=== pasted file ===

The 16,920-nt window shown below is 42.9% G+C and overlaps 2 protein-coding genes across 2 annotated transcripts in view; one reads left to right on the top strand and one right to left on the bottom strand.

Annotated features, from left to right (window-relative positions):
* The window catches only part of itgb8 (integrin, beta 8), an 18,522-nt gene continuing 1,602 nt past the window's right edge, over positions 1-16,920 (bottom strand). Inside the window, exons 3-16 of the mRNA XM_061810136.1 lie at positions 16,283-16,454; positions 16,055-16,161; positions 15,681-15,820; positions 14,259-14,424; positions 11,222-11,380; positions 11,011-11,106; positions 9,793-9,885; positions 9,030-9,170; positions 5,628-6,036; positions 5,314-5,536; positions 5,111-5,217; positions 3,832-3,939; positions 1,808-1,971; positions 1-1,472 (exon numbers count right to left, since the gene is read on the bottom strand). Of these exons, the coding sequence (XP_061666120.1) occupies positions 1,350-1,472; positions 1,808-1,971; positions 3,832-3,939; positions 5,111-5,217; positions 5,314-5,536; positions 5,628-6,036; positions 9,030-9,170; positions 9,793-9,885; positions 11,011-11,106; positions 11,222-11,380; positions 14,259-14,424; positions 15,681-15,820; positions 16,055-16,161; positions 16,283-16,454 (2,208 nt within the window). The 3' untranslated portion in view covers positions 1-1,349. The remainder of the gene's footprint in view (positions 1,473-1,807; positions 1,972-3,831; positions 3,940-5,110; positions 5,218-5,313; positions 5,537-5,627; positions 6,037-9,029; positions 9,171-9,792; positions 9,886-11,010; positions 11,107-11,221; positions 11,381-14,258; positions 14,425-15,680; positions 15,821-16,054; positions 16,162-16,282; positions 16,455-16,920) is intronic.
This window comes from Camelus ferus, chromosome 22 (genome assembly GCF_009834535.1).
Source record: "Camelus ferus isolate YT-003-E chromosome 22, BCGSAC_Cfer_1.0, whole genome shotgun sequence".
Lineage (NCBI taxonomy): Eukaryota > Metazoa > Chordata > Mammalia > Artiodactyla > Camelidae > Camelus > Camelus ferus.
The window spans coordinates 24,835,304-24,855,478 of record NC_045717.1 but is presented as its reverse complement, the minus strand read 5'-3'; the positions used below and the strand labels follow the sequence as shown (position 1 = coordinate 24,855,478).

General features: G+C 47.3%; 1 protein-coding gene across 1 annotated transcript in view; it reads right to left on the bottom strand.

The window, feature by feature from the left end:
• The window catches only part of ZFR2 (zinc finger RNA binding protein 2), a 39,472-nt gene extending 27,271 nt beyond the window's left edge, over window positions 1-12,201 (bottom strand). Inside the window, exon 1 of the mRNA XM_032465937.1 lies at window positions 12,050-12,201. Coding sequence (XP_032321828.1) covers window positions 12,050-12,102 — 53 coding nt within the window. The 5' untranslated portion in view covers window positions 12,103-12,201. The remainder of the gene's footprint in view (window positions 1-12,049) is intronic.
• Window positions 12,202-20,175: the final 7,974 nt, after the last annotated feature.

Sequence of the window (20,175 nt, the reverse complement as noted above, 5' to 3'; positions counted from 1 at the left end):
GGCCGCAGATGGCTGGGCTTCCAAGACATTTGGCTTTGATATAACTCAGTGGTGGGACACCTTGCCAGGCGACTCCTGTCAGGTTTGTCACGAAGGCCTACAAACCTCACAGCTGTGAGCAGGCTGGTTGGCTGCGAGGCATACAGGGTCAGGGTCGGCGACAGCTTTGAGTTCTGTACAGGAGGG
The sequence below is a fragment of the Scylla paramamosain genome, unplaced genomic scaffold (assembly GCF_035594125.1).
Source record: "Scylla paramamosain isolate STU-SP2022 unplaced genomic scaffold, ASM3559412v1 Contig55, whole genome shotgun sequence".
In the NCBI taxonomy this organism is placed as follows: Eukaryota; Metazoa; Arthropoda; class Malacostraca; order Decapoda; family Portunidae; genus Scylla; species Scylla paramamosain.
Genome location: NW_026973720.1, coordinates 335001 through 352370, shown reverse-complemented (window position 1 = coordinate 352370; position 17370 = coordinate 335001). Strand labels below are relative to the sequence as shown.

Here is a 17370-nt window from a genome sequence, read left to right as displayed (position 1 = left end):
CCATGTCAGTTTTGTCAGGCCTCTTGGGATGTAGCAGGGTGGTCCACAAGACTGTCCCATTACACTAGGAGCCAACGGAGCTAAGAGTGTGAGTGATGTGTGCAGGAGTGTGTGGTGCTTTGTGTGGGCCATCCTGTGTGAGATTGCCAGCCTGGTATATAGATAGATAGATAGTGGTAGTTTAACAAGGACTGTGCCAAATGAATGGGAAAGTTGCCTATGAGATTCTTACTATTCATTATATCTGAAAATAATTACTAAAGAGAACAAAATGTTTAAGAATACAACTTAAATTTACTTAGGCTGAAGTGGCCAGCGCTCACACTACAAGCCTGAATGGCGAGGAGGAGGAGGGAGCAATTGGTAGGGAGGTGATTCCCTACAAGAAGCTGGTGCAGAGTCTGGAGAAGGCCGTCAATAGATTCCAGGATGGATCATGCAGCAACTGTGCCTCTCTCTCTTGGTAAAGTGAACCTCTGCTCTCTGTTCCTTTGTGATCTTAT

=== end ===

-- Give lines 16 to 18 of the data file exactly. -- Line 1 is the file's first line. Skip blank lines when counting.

In the NCBI taxonomy this organism is placed as follows: Eukaryota; Metazoa; Arthropoda; class Malacostraca; order Decapoda; family Portunidae; genus Scylla; species Scylla paramamosain.
Genome location: NW_026973720.1, coordinates 335001 through 352370, shown reverse-complemented (window position 1 = coordinate 352370; position 17370 = coordinate 335001). Strand labels below are relative to the sequence as shown.

Here is a 17370-nt window from a genome sequence, read left to right as displayed (position 1 = left end):